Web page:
McClary’s work shouldn’t be reduced to soundbites, but alongside astute gender-based discussions of a broad range of music from Monteverdi to Madonna, Carmen to Laurie Anderson, many passages have both inspired and shocked—her detailed unpackings of patriarchal assumptions, such as on Beethoven (“assaultive pelvic pounding… and sexual violence “), or the “erotic friction” of Italian trio sonatas (“two equal voices rub up against each other, pressing into dissonances that resolve only into yet other knots, reaching satiety only at conclusions”—an interactive texture that was later displaced).

Meanwhile, listening again to Brandenburg 5 recently after my post on his fawning letter to its churlish recipient, I was reminded of one of McClary’s most famous accounts, from her 1987 article “The blasphemy of talking politics during Bach year”.

Somehow I long took for granted Bach’s “frenzied” harpsichord solo near the end of the 1st movement—McClary observes how our senses are dulled by familiarity with later romantic concertos (and anyway we fiddlers tend to think it’s none of our business—we know our place, which is precisely McClary’s argument). So I’d like to run through the way she unpacks it; whatever you think, she’s always stimulating (see also this post).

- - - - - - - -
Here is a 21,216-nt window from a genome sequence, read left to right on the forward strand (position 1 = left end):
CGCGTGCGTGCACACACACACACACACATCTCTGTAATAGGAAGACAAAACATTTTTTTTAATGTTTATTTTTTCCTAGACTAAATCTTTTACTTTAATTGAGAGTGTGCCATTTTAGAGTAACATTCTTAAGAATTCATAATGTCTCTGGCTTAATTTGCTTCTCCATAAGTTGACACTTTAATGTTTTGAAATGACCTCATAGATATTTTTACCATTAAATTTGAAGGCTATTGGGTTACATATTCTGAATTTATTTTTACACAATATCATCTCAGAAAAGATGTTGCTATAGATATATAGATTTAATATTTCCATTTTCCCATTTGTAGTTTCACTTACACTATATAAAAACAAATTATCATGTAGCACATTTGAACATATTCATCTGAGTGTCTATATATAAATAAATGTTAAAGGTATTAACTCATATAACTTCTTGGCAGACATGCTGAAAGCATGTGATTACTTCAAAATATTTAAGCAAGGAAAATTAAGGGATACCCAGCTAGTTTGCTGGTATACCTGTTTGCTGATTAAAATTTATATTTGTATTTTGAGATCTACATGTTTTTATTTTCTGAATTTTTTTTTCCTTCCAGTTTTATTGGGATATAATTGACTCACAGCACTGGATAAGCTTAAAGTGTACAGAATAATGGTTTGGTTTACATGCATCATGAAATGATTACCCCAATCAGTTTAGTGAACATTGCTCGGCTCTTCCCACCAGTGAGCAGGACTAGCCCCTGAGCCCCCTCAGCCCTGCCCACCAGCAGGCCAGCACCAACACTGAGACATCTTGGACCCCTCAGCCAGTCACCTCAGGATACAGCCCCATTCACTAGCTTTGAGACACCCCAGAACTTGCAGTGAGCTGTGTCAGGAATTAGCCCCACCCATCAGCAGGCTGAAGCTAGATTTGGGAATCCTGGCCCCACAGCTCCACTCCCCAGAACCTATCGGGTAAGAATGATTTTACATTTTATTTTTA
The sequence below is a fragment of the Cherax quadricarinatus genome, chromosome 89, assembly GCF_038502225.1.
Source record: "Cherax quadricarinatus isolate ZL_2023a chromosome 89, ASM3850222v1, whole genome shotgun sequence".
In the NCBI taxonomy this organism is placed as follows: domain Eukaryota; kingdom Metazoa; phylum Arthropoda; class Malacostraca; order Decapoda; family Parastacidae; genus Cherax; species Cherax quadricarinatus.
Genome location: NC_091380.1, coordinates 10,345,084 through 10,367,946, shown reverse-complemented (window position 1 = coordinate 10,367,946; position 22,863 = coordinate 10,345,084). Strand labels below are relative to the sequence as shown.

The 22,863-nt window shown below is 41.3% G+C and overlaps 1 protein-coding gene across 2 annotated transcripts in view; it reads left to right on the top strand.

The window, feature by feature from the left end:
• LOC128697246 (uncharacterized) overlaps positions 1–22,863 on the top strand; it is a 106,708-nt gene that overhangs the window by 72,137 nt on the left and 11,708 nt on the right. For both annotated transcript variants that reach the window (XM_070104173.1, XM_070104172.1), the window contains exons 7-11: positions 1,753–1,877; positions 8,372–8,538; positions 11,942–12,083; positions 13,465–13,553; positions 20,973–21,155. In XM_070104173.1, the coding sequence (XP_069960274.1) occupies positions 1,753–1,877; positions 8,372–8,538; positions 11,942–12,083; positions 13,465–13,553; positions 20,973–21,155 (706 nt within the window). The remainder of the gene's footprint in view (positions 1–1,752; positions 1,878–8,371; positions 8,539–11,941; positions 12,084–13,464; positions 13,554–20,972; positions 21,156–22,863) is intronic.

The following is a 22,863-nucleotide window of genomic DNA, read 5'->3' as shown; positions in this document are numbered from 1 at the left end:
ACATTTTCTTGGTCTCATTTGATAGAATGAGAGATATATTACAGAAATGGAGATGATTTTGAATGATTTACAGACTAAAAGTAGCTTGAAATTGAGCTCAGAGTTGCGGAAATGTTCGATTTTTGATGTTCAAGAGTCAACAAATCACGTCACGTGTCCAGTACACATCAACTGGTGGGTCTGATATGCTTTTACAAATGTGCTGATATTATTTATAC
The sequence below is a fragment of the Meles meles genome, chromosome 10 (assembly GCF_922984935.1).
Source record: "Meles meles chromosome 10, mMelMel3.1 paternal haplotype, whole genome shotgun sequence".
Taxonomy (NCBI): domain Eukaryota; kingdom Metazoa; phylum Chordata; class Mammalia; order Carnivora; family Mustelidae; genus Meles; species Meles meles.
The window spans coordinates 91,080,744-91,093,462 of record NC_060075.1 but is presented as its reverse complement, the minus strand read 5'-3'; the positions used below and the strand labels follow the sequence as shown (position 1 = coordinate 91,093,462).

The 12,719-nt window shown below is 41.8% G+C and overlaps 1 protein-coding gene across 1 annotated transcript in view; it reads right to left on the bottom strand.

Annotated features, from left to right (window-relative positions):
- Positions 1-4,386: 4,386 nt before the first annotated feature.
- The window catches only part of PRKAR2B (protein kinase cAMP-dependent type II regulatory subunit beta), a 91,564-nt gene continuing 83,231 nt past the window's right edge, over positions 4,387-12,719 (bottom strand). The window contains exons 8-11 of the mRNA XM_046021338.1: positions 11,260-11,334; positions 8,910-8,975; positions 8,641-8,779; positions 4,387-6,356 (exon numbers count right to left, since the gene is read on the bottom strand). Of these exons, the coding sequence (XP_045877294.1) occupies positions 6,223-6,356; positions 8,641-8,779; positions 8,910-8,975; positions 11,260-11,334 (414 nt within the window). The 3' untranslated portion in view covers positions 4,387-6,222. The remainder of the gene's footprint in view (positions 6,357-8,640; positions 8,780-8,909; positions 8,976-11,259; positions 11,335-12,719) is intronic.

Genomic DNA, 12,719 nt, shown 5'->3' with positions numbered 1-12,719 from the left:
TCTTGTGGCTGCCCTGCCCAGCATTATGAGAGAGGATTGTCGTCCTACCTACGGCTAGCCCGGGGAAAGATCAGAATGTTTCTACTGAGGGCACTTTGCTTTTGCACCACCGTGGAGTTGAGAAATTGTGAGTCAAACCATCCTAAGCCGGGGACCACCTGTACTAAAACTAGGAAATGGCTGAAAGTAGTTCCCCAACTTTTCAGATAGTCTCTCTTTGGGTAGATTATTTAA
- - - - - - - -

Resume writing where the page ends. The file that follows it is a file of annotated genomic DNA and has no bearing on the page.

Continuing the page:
She begins by summarizing important background, her constant theme:

At the very moment that music was beginning to be produced for a mass bourgeois audience, that audience sought to legitimize its artifacts by grounding them in the “certainty” of another, presumably more absolute realm—rather than in terms of its own social tastes and values.
[…]
From very early times up to and including the present, there has been a strain of Western culture that accounts for music in non-social, implicitly metaphysical terms. But parallel with that strain (and also from earliest times) is another which regards music as essentially a human, socially-grounded, socially altered construct. Most polemical battles in the history of music theory and criticism involve the irreconcilable confrontation of these two positions.